Since I've only worn this fragrance once, I'll come back and do an edit when I've had a bit more exposure to it, but I do have a couple of thoughts after first wear. I really like the smell of this stuff, however, it is weak enough that I had a hard time picking up all of the different notes, and I didn't get any pine at all, which was a huge disappointment for me. Anyway, it is a very soft smell, and I kept feeling the need to add more to my skin so I could enjoy it. The longevity was almost nonexistent, and the sillage was nonexistent. The reason I'm giving it a thumbs up so far is because it is such a nice little smooth fragrance. But, I may change to a more neutral position if I can't get any better longevity out of this juice. I only have a sample right now, and I'd hate to invest in a full bottle if I'm not able to get any better longevity in the next few applications.
I have mentioned before that I sometimes brew my own absinthe as a hobby. Fou d'Absinthe doesn't smell much like the actual drink, but it seems to have a similar effect - nobody around me seems to want to try it, and if they do, it's weird to them. Following the release of Gucci's Envy for Men in the late 90's a slew of houses threw in their two bits for the ginger Oriental battle, and most of them are quite good. Fou here is a beautiful and tragic example of this class of fragrance - Beautiful in that it is airy and green, crisp and quite natural, and an absolute ode to Angelica root in a way I've never encountered in a fragrance, and tragic, in that the brevity of the fragrance cripples its value, and the fact that the eerily similar Aura by Jacomo can be had for just a sixth of the price. In light of all of this information I Love this scent but I completely understand why most people will pass it up. If ever l'Artisan opts to make a concentree or extrait of this, rest assured I will be among the first in line, but as it stands this is only 'quite good' instead of 'truly great.'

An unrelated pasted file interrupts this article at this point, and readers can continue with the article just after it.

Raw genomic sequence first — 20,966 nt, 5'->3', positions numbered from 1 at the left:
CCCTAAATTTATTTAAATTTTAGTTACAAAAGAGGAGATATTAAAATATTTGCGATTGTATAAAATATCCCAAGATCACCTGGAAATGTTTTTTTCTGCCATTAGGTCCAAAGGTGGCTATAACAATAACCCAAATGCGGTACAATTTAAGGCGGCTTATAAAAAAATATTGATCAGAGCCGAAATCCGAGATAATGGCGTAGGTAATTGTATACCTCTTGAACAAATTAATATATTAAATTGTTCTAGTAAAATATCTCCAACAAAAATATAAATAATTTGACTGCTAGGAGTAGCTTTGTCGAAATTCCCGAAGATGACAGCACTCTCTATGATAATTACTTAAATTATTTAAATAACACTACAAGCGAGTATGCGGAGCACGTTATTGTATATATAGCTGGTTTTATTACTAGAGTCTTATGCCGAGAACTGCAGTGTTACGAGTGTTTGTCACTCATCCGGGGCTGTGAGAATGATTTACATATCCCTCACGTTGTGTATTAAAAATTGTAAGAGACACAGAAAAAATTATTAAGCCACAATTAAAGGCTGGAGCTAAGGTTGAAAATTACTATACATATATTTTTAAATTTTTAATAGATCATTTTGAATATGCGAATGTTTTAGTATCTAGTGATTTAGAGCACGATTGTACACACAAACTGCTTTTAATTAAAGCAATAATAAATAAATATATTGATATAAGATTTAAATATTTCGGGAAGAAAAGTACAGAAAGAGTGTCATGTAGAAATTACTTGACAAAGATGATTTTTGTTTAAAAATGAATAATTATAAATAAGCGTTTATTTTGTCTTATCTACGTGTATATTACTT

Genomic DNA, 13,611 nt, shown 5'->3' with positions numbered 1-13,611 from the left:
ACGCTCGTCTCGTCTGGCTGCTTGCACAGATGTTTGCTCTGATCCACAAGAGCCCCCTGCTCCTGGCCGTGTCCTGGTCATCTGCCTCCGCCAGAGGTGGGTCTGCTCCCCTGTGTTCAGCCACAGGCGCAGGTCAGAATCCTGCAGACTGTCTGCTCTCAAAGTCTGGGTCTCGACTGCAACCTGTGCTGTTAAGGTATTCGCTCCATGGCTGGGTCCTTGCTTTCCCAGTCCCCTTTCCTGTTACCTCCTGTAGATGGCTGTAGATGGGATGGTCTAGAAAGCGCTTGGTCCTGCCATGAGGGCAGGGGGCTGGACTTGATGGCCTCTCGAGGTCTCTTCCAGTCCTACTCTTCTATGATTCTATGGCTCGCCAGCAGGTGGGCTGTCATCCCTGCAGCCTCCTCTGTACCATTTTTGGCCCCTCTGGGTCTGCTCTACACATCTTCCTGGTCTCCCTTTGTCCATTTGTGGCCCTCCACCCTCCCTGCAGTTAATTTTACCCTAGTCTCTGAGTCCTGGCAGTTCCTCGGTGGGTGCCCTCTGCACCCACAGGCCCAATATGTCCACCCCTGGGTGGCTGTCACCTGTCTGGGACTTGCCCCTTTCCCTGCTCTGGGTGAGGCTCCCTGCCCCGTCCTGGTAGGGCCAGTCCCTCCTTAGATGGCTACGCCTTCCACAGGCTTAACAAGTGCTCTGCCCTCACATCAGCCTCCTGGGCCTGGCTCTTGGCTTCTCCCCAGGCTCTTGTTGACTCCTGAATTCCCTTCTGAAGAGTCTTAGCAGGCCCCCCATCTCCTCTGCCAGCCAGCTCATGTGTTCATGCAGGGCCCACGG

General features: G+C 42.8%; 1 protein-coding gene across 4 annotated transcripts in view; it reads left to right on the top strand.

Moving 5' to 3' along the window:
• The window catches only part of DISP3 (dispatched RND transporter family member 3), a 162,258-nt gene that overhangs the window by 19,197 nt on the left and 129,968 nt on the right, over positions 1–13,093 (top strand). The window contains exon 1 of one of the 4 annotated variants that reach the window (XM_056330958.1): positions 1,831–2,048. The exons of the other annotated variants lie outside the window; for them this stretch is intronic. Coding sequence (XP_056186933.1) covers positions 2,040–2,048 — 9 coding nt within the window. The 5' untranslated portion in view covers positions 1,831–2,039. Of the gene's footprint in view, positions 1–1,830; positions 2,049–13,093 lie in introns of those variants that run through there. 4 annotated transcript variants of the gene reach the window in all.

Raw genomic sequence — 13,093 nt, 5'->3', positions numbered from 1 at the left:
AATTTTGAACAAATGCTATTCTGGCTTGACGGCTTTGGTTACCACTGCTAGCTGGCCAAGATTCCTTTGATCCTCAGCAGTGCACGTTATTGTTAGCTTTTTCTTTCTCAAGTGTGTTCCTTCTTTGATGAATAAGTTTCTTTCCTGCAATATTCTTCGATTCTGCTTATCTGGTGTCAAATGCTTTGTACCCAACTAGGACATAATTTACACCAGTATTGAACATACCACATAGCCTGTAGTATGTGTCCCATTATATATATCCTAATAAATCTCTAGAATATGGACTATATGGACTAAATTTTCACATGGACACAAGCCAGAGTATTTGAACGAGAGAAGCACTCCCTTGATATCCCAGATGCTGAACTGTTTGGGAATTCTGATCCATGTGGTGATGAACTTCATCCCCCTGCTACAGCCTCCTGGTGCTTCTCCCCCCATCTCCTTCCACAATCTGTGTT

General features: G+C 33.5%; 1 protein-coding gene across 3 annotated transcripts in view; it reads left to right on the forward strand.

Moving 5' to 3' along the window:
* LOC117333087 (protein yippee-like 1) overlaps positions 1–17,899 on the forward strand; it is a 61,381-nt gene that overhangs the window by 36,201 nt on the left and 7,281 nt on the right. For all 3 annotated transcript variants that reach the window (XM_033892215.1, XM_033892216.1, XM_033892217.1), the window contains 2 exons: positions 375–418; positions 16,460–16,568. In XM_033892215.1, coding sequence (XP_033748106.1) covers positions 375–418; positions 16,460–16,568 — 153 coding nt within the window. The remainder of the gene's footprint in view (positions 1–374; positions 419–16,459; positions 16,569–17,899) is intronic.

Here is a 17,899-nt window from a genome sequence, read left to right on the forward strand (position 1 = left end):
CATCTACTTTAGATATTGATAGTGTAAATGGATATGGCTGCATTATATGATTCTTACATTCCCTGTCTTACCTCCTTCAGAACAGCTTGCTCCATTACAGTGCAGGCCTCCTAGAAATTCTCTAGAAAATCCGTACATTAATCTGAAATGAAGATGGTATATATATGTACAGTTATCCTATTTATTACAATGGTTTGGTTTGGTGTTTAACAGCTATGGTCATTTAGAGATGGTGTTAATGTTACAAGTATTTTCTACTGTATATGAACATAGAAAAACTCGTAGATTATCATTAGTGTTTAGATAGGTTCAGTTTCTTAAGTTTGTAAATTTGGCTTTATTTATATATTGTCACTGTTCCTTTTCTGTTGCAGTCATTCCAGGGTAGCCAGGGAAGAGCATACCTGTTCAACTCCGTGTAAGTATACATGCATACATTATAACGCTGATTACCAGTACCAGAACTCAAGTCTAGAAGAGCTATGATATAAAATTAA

Clumsy is perhaps the best way I can describe Fou d'Absinthe. I thought I would like this much more than I did while wearing it. It's a strange kind of green fragrance with the odd medicinal edge.
The opening is a pungent chemical green with an odd salty tinge. I absolutely hated it and struggled to identify the notes. After about fifteen minutes, a clove, pepper and ginger appear and bind with a piney green base. There's some patchouli and a sweetness lingering underneath, but they never overcome the sharper edges of spice and pine.
If you layered Polo Green and Yatagan, you might replicate Fd'A. Aside from the awful opening, the remaining fragrance wasn't horrible, just a little edgy for my tastes. Average sillage and longevity.
A generous Neutral rating for me.
This was a blind buy, along with Timbuktu...which is truly a beautiful fragrance, yet this doesn't appeal to me that much. I've never really owned many 'green' fragrances, and after using this will probably steer clear of them in the future. I find Fou D'absinthe too herbal and almost medicinal for my tastes. There's a certain bitterness to it, especially in the opening which I dislike intensely- it actually makes me quite nauseous.